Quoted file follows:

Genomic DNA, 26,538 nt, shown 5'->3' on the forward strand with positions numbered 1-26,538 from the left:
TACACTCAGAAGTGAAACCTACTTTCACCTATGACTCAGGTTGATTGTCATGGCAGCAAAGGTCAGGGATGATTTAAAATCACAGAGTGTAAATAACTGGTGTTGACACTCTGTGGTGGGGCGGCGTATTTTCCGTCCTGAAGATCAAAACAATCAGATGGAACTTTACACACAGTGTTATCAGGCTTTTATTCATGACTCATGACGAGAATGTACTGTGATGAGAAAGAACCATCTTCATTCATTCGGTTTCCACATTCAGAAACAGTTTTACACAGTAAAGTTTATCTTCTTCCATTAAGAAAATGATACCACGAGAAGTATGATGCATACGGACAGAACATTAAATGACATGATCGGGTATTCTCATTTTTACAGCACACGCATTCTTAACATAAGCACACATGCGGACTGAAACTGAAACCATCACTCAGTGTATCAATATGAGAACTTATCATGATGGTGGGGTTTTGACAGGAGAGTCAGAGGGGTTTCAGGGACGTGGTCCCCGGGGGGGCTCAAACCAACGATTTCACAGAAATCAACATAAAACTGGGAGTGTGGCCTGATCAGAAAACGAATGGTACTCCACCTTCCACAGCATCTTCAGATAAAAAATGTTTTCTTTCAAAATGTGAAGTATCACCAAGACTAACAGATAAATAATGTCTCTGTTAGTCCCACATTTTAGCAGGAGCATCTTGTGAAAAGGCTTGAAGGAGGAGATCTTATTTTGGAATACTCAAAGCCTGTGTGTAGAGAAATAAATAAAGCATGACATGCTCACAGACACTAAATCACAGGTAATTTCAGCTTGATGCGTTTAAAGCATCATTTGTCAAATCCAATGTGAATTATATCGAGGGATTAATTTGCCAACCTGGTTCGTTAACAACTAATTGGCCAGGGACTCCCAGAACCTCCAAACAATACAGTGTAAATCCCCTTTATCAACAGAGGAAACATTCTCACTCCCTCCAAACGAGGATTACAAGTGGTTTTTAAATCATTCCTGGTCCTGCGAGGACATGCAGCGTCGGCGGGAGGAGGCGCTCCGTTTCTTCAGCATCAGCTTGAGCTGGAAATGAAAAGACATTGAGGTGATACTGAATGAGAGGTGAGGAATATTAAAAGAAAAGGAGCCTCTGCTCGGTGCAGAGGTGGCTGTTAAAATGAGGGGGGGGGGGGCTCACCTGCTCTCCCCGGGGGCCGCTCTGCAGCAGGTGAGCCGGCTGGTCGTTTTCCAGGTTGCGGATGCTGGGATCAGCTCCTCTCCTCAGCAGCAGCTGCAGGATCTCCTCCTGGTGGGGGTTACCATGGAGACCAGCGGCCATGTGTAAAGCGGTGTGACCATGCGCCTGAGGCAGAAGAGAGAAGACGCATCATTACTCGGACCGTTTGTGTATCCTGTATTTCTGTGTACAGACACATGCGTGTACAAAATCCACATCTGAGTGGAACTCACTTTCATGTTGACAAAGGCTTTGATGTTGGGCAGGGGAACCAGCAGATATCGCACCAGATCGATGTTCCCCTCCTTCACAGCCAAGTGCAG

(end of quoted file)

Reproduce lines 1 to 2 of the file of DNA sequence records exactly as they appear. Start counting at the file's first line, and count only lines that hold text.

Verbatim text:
Genomic DNA, 26,538 nt, shown 5'->3' on the forward strand with positions numbered 1-26,538 from the left:
TACACTCAGAAGTGAAACCTACTTTCACCTATGACTCAGGTTGATTGTCATGGCAGCAAAGGTCAGGGATGATTTAAAATCACAGAGTGTAAATAACTGGTGTTGACACTCTGTGGTGGGGCGGCGTATTTTCCGTCCTGAAGATCAAAACAATCAGATGGAACTTTACACACAGTGTTATCAGGCTTTTATTCATGACTCATGACGAGAATGTACTGTGATGAGAAAGAACCATCTTCATTCATTCGGTTTCCACATTCAGAAACAGTTTTACACAGTAAAGTTTATCTTCTTCCATTAAGAAAATGATACCACGAGAAGTATGATGCATACGGACAGAACATTAAATGACATGATCGGGTATTCTCATTTTTACAGCACACGCATTCTTAACATAAGCACACATGCGGACTGAAACTGAAACCATCACTCAGTGTATCAATATGAGAACTTATCATGATGGTGGGGTTTTGACAGGAGAGTCAGAGGGGTTTCAGGGACGTGGTCCCCGGGGGGGCTCAAACCAACGATTTCACAGAAATCAACATAAAACTGGGAGTGTGGCCTGATCAGAAAACGAATGGTACTCCACCTTCCACAGCATCTTCAGATAAAAAATGTTTTCTTTCAAAATGTGAAGTATCACCAAGACTAACAGATAAATAATGTCTCTGTTAGTCCCACATTTTAGCAGGAGCATCTTGTGAAAAGGCTTGAAGGAGGAGATCTTATTTTGGAATACTCAAAGCCTGTGTGTAGAGAAATAAATAAAGCATGACATGCTCACAGACACTAAATCACAGGTAATTTCAGCTTGATGCGTTTAAAGCATCATTTGTCAAATCCAATGTGAATTATATCGAGGGATTAATTTGCCAACCTGGTTCGTTAACAACTAATTGGCCAGGGACTCCCAGAACCTCCAAACAATACAGTGTAAATCCCCTTTATCAACAGAGGAAACATTCTCACTCCCTCCAAACGAGGATTACAAGTGGTTTTTAAATCATTCCTGGTCCTGCGAGGACATGCAGCGTCGGCGGGAGGAGGCGCTCCGTTTCTTCAGCATCAGCTTGAGCTGGAAATGAAAAGACATTGAGGTGATACTGAATGAGAGGTGAGGAATATTAAAAGAAAAGGAGCCTCTGCTCGGTGCAGAGGTGGCTGTTAAAATGAGGGGGGGGGGGGCTCACCTGCTCTCCCCGGGGGCCGCTCTGCAGCAGGTGAGCCGGCTGGTCGTTTTCCAGGTTGCGGATGCTGGGATCAGCTCCTCTCCTCAGCAGCAGCTGCAGGATCTCCTCCTGGTGGGGGTTACCATGGAGACCAGCGGCCATGTGTAAAGCGGTGTGACCATGCGCCTGAGGCAGAAGAGAGAAGACGCATCATTACTCGGACCGTTTGTGTATCCTGTATTTCTGTGTACAGACACATGCGTGTACAAAATCCACATCTGAGTGGAACTCACTTTCATGTTGACAAAGGCTTTGATGTTGGGCAGGGGAACCAGCAGATATCGCACCAGATCGATGTTCCCCTCCTTCACAGCCAAGTGCAG